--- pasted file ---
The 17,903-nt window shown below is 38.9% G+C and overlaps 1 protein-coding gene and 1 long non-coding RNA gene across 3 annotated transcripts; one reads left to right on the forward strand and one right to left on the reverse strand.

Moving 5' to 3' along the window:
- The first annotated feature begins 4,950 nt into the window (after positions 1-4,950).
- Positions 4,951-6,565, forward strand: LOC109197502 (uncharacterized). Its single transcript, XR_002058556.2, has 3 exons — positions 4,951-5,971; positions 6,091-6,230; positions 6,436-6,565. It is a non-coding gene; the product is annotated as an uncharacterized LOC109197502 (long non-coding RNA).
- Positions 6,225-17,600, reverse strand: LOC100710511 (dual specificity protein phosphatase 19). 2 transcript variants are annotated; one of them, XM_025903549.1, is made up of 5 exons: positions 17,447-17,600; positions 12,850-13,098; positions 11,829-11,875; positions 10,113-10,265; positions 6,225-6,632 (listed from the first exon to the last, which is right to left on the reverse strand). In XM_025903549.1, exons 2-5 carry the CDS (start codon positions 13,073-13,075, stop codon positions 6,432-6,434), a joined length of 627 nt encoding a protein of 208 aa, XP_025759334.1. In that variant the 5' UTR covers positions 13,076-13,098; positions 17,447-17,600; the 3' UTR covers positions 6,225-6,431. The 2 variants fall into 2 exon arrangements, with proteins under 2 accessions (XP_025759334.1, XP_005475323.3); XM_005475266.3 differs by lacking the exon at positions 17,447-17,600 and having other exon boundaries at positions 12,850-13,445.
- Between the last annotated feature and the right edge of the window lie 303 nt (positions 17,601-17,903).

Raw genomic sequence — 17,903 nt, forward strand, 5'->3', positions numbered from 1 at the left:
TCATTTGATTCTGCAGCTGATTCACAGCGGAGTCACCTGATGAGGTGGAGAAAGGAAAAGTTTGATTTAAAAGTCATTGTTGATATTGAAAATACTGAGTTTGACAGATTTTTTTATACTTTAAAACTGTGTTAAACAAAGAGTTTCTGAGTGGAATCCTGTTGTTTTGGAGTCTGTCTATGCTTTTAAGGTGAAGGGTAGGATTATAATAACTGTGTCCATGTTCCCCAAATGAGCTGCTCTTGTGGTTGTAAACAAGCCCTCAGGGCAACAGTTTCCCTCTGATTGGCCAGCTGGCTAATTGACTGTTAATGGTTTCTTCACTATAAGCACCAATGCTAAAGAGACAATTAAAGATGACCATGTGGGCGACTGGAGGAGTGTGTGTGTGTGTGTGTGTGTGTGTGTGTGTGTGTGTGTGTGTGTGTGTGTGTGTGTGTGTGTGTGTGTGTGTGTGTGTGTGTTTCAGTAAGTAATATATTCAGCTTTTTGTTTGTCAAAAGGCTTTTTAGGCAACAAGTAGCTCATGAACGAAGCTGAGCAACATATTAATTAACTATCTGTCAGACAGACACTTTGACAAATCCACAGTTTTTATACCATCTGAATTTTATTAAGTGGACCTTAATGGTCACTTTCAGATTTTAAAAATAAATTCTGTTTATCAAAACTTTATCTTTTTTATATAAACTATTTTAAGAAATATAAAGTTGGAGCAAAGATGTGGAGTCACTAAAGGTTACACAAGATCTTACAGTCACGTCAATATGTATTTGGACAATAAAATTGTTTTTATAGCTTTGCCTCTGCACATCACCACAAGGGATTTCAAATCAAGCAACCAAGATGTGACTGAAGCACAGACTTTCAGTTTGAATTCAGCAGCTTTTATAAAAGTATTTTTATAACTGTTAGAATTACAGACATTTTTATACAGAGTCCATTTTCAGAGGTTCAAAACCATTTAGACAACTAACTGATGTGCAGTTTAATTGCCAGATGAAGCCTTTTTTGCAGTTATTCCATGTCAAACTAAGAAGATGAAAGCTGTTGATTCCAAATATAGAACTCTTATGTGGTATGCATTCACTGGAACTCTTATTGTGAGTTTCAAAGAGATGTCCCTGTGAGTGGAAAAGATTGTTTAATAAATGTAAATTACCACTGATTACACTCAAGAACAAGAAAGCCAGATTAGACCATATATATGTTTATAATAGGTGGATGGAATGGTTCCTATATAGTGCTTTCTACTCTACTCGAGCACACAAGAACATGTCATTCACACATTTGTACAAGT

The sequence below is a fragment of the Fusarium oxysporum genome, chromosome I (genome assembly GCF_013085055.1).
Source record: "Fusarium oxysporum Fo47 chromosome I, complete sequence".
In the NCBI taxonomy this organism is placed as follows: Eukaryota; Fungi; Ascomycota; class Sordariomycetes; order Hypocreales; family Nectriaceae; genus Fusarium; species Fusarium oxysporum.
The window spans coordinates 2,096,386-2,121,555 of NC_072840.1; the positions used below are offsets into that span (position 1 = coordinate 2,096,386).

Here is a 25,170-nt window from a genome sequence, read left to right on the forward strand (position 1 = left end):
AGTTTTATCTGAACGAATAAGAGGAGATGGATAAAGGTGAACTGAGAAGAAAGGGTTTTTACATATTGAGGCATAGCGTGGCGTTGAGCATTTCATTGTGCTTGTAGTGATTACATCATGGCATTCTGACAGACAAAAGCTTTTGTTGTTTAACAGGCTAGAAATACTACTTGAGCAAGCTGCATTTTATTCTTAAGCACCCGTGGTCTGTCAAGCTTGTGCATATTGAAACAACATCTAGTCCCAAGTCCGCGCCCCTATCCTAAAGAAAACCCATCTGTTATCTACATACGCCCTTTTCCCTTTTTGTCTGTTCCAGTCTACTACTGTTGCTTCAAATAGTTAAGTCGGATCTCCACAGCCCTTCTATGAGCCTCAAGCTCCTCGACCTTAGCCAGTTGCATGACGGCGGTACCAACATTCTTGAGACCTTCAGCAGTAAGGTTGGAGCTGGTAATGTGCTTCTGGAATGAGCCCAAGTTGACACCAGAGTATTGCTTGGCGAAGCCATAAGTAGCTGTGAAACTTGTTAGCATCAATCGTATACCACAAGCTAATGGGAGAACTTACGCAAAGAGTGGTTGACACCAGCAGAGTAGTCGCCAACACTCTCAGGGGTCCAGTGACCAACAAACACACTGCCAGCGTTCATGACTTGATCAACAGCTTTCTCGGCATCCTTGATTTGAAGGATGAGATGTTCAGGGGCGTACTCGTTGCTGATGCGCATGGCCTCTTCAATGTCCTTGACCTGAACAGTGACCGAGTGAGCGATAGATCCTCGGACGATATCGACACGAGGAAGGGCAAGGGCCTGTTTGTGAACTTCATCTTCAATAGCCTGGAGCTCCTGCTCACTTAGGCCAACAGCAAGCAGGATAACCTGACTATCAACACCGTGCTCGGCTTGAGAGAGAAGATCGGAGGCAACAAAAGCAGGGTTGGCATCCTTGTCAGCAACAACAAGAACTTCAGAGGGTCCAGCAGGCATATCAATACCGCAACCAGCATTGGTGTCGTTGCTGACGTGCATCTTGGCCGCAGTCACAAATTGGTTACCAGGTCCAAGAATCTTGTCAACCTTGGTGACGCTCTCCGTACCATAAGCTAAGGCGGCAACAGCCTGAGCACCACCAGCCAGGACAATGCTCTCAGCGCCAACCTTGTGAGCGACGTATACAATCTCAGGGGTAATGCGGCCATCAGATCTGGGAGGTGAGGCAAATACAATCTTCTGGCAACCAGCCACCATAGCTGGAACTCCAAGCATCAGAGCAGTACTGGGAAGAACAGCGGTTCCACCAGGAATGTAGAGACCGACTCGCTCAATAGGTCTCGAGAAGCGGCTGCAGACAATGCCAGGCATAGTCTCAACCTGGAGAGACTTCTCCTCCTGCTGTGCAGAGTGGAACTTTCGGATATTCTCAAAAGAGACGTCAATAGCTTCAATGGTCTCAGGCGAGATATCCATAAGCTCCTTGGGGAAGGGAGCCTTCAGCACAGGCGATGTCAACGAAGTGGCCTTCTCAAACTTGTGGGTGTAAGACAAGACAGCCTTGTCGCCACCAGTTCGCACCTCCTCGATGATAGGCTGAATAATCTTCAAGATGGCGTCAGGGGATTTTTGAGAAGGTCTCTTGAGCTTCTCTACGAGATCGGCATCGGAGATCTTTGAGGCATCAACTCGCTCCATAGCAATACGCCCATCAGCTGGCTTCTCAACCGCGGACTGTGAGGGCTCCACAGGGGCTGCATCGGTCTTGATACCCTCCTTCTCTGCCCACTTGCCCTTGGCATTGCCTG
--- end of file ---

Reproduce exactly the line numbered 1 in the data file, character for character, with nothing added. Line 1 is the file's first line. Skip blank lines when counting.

The 17,903-nt window shown below is 38.9% G+C and overlaps 1 protein-coding gene and 1 long non-coding RNA gene across 3 annotated transcripts; one reads left to right on the forward strand and one right to left on the reverse strand.